According to the paperwork, Dame was offered a second double plot but it is 60 feet away from his family's lot with "dozens" of reserved or used spaces between the two.

The proposed solution, "...is much too far for him to agree too," wrote Dame's lawyer.

Dame claims that while the courts have determined that "good and substantial reasons must be shown before disinterment is to be sanctioned... the right to have a dead body remain unmolested is not an absolute one," but must be granted where reasons of the public good or the demands of justice require it.

He claims the cemetery breached its contract with him and was negligent in its administration of its affairs. Dame is demanding that the court order the remains of Girardi be moved and reburied at a suitable site.

Dame is also asking the cemetery and Girardi's family to pay for his attorney's fees.

Cemetery Trustee Edwin Burliegh said he hadn't read the court paperwork and declined to comment.


Last Updated on Wednesday, 19 November 2014 02:07

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A day after his release from prison, man who kicked roommate to death detained for drunkenness

LACONIA – Within one day of his release from N.H. State Prison, a former local man who kicked his roommate to death in 2011 was detained by city police for drunkenness.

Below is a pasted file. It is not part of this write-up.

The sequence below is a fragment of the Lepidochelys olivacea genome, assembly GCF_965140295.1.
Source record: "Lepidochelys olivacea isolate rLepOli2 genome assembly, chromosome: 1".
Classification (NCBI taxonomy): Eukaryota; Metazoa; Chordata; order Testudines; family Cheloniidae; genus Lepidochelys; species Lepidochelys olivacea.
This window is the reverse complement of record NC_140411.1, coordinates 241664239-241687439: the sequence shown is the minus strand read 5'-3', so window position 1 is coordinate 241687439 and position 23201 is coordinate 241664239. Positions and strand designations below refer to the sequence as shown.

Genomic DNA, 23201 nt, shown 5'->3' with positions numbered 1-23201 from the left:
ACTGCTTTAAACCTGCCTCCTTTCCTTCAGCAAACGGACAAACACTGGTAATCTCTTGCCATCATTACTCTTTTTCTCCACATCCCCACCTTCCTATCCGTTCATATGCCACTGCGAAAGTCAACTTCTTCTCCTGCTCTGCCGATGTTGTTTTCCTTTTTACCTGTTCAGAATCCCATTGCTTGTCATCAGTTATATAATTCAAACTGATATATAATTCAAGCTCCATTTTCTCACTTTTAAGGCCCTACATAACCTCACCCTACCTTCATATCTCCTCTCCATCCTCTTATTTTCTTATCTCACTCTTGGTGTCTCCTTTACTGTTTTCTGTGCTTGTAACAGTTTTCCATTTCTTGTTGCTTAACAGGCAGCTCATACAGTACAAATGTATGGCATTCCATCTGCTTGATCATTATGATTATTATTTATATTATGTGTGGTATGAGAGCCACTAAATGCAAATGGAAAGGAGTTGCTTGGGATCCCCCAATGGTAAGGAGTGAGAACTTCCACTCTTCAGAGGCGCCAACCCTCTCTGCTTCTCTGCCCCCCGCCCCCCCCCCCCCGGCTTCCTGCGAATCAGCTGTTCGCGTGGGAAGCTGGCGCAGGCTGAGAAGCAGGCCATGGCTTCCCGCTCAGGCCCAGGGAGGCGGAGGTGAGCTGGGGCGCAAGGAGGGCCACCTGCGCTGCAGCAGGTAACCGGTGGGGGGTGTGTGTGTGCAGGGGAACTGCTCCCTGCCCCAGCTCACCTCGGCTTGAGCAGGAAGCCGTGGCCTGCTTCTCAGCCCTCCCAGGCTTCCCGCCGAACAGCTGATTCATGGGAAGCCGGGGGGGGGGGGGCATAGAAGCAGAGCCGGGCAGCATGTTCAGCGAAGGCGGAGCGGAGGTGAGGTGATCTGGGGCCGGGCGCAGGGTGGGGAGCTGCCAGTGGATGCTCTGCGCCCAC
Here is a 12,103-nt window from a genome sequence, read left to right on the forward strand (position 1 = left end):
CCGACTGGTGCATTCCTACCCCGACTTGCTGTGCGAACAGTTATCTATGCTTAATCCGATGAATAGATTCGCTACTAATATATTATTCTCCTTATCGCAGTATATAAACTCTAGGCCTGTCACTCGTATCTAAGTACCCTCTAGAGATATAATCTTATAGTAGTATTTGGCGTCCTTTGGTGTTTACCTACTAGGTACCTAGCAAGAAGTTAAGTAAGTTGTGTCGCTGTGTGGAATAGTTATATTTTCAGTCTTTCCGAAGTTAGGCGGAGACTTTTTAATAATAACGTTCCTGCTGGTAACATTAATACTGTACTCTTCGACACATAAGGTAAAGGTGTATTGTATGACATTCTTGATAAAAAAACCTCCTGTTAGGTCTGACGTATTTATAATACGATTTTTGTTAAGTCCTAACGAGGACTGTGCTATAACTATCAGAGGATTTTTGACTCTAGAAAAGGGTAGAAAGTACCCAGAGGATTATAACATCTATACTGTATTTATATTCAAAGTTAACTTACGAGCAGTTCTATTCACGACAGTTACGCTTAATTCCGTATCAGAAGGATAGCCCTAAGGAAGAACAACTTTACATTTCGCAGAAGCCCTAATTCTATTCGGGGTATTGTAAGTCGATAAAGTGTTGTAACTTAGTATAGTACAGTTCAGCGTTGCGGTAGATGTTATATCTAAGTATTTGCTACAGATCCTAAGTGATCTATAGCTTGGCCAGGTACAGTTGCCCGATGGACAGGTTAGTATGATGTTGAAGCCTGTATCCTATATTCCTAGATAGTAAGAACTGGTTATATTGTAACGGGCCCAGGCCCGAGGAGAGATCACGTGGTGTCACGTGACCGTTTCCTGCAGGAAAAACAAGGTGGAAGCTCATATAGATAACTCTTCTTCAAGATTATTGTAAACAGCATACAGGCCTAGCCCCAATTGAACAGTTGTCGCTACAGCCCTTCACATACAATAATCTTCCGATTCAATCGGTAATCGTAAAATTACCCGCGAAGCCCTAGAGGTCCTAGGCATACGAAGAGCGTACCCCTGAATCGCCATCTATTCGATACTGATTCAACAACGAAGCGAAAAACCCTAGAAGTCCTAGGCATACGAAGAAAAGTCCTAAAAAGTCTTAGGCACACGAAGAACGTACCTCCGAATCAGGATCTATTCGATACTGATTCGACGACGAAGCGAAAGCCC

Police Capt. William Clary confirmed yesterday that officers responded to Keasor Court Sunday night for a disturbance complaint and detained Jason Durgin, 40, of Pleasant Street in Concord.

Belknap County Corrections Superintendent Daniel Ward said Durgin was taken into jail custody just before 11 p.m. Sunday and released Monday at 9:30 a.m. He is not facing any new charges.

In June 2012 a Belknap County jury convicted Durgin of negligent homicide for the 2011 beating and kicking death of Leo LaPierre – a transient who occasionally stayed in the trailer Durgin rented behind Quik Laundry on South Main Street.

LaPierre was found unconscious by some friends of one of Durgin's other roommates and she called the police. He was taken to Lakes Region General Hospital and flown to Dartmouth- Hitchcock Medical Center in Lebanon where he died about six days later without regaining consciousness.

When police first arrived at the home around 9:30 a.m., Durgin and his roommate refused to come out of the trailer. The roommate testified at his trial that he held her down on the bed and refused to let her go to the door and speak with the police. Eventually the two came out of the trailer without further incident.

The roommate also testified that the night before, she saw Durgin punch and kick LaPierre during an argument.

After his conviction, Durgin received the maximum sentence of 3½ to 7 years in State Prison. Credited with 406 days of pre-trial confinement, Durgin served 2½ years and was released on parole on Nov. 13, said Jeff Lyons, a spokesman for the State Department of Corrections.

Lyons said Durgin is on parole until April 29, 2018.

In December of 2013, the N.H. Supreme Court upheld Durgin's conviction in a unanimous decision. He had argued that his defense team had been prohibited from offering an alternative theory of the crime and that one of the witnesses against him had allegedly unlawfully used his EBT card.

Clary said the LPD would be notifying Durgin's parole officer about his department's recent contact with him.

Last Updated on Wednesday, 19 November 2014 12:26